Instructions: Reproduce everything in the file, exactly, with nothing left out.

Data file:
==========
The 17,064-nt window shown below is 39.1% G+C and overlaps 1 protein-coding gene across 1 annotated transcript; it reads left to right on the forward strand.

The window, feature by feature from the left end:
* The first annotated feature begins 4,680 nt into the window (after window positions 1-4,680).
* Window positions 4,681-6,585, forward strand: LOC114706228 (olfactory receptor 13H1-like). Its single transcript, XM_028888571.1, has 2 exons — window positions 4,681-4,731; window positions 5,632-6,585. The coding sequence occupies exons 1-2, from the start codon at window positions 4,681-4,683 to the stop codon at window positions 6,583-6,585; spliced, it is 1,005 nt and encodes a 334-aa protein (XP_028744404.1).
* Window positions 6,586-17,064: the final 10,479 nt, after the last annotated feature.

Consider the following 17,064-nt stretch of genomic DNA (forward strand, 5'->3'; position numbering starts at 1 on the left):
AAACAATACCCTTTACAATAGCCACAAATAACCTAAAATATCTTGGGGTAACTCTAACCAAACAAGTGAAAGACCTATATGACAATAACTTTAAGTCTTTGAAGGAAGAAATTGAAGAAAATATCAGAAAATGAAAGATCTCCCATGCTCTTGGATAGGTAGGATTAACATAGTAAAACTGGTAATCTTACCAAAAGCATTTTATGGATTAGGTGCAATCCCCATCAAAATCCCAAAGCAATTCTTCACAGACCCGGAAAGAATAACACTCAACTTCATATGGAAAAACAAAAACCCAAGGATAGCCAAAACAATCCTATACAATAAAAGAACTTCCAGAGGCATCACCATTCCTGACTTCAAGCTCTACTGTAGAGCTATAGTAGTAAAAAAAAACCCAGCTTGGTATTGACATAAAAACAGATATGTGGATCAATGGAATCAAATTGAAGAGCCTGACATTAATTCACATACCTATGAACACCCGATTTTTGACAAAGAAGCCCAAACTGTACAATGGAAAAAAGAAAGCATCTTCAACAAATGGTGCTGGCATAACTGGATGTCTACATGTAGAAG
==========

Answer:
The 17,064-nt window shown below is 39.1% G+C and overlaps 1 protein-coding gene across 1 annotated transcript; it reads left to right on the forward strand.

The window, feature by feature from the left end:
* The first annotated feature begins 4,680 nt into the window (after window positions 1-4,680).
* Window positions 4,681-6,585, forward strand: LOC114706228 (olfactory receptor 13H1-like). Its single transcript, XM_028888571.1, has 2 exons — window positions 4,681-4,731; window positions 5,632-6,585. The coding sequence occupies exons 1-2, from the start codon at window positions 4,681-4,683 to the stop codon at window positions 6,583-6,585; spliced, it is 1,005 nt and encodes a 334-aa protein (XP_028744404.1).
* Window positions 6,586-17,064: the final 10,479 nt, after the last annotated feature.

Consider the following 17,064-nt stretch of genomic DNA (forward strand, 5'->3'; position numbering starts at 1 on the left):
AAACAATACCCTTTACAATAGCCACAAATAACCTAAAATATCTTGGGGTAACTCTAACCAAACAAGTGAAAGACCTATATGACAATAACTTTAAGTCTTTGAAGGAAGAAATTGAAGAAAATATCAGAAAATGAAAGATCTCCCATGCTCTTGGATAGGTAGGATTAACATAGTAAAACTGGTAATCTTACCAAAAGCATTTTATGGATTAGGTGCAATCCCCATCAAAATCCCAAAGCAATTCTTCACAGACCCGGAAAGAATAACACTCAACTTCATATGGAAAAACAAAAACCCAAGGATAGCCAAAACAATCCTATACAATAAAAGAACTTCCAGAGGCATCACCATTCCTGACTTCAAGCTCTACTGTAGAGCTATAGTAGTAAAAAAAAACCCAGCTTGGTATTGACATAAAAACAGATATGTGGATCAATGGAATCAAATTGAAGAGCCTGACATTAATTCACATACCTATGAACACCCGATTTTTGACAAAGAAGCCCAAACTGTACAATGGAAAAAAGAAAGCATCTTCAACAAATGGTGCTGGCATAACTGGATGTCTACATGTAGAAG